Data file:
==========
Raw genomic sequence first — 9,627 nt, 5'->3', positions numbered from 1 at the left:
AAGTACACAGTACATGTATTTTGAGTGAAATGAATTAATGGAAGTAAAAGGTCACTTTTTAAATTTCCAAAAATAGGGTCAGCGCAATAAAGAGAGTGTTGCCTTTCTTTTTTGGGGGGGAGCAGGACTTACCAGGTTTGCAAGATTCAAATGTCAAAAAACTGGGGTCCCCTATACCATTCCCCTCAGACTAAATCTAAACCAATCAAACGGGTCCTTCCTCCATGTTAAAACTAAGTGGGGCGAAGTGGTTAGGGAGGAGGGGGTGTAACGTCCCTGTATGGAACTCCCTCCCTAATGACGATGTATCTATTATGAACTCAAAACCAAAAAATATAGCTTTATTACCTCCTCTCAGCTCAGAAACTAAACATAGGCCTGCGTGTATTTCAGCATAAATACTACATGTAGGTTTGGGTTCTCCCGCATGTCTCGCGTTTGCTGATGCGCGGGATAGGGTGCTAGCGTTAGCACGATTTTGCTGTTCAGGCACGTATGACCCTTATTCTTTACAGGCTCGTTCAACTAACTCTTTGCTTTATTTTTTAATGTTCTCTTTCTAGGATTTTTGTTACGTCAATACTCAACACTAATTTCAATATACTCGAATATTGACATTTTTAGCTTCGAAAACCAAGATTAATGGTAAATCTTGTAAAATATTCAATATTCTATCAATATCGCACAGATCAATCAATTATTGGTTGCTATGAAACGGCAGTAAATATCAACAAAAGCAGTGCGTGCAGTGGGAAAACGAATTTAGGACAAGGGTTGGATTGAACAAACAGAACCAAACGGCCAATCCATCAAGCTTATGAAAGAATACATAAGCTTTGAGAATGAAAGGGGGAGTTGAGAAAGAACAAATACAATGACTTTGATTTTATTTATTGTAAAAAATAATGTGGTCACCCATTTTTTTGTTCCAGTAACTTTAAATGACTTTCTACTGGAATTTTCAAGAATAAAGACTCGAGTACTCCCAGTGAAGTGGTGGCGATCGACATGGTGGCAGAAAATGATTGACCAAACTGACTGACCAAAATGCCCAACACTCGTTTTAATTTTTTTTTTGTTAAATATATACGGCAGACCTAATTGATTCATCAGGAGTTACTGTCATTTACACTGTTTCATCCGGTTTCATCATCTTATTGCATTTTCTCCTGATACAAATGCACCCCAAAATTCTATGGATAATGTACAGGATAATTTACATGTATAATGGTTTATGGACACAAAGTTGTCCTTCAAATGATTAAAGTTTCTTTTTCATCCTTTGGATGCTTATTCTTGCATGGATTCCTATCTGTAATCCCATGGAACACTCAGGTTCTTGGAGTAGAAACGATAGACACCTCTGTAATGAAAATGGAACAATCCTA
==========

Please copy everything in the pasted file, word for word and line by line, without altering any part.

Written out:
Raw genomic sequence first — 9,627 nt, 5'->3', positions numbered from 1 at the left:
AAGTACACAGTACATGTATTTTGAGTGAAATGAATTAATGGAAGTAAAAGGTCACTTTTTAAATTTCCAAAAATAGGGTCAGCGCAATAAAGAGAGTGTTGCCTTTCTTTTTTGGGGGGGAGCAGGACTTACCAGGTTTGCAAGATTCAAATGTCAAAAAACTGGGGTCCCCTATACCATTCCCCTCAGACTAAATCTAAACCAATCAAACGGGTCCTTCCTCCATGTTAAAACTAAGTGGGGCGAAGTGGTTAGGGAGGAGGGGGTGTAACGTCCCTGTATGGAACTCCCTCCCTAATGACGATGTATCTATTATGAACTCAAAACCAAAAAATATAGCTTTATTACCTCCTCTCAGCTCAGAAACTAAACATAGGCCTGCGTGTATTTCAGCATAAATACTACATGTAGGTTTGGGTTCTCCCGCATGTCTCGCGTTTGCTGATGCGCGGGATAGGGTGCTAGCGTTAGCACGATTTTGCTGTTCAGGCACGTATGACCCTTATTCTTTACAGGCTCGTTCAACTAACTCTTTGCTTTATTTTTTAATGTTCTCTTTCTAGGATTTTTGTTACGTCAATACTCAACACTAATTTCAATATACTCGAATATTGACATTTTTAGCTTCGAAAACCAAGATTAATGGTAAATCTTGTAAAATATTCAATATTCTATCAATATCGCACAGATCAATCAATTATTGGTTGCTATGAAACGGCAGTAAATATCAACAAAAGCAGTGCGTGCAGTGGGAAAACGAATTTAGGACAAGGGTTGGATTGAACAAACAGAACCAAACGGCCAATCCATCAAGCTTATGAAAGAATACATAAGCTTTGAGAATGAAAGGGGGAGTTGAGAAAGAACAAATACAATGACTTTGATTTTATTTATTGTAAAAAATAATGTGGTCACCCATTTTTTTGTTCCAGTAACTTTAAATGACTTTCTACTGGAATTTTCAAGAATAAAGACTCGAGTACTCCCAGTGAAGTGGTGGCGATCGACATGGTGGCAGAAAATGATTGACCAAACTGACTGACCAAAATGCCCAACACTCGTTTTAATTTTTTTTTTGTTAAATATATACGGCAGACCTAATTGATTCATCAGGAGTTACTGTCATTTACACTGTTTCATCCGGTTTCATCATCTTATTGCATTTTCTCCTGATACAAATGCACCCCAAAATTCTATGGATAATGTACAGGATAATTTACATGTATAATGGTTTATGGACACAAAGTTGTCCTTCAAATGATTAAAGTTTCTTTTTCATCCTTTGGATGCTTATTCTTGCATGGATTCCTATCTGTAATCCCATGGAACACTCAGGTTCTTGGAGTAGAAACGATAGACACCTCTGTAATGAAAATGGAACAATCCTA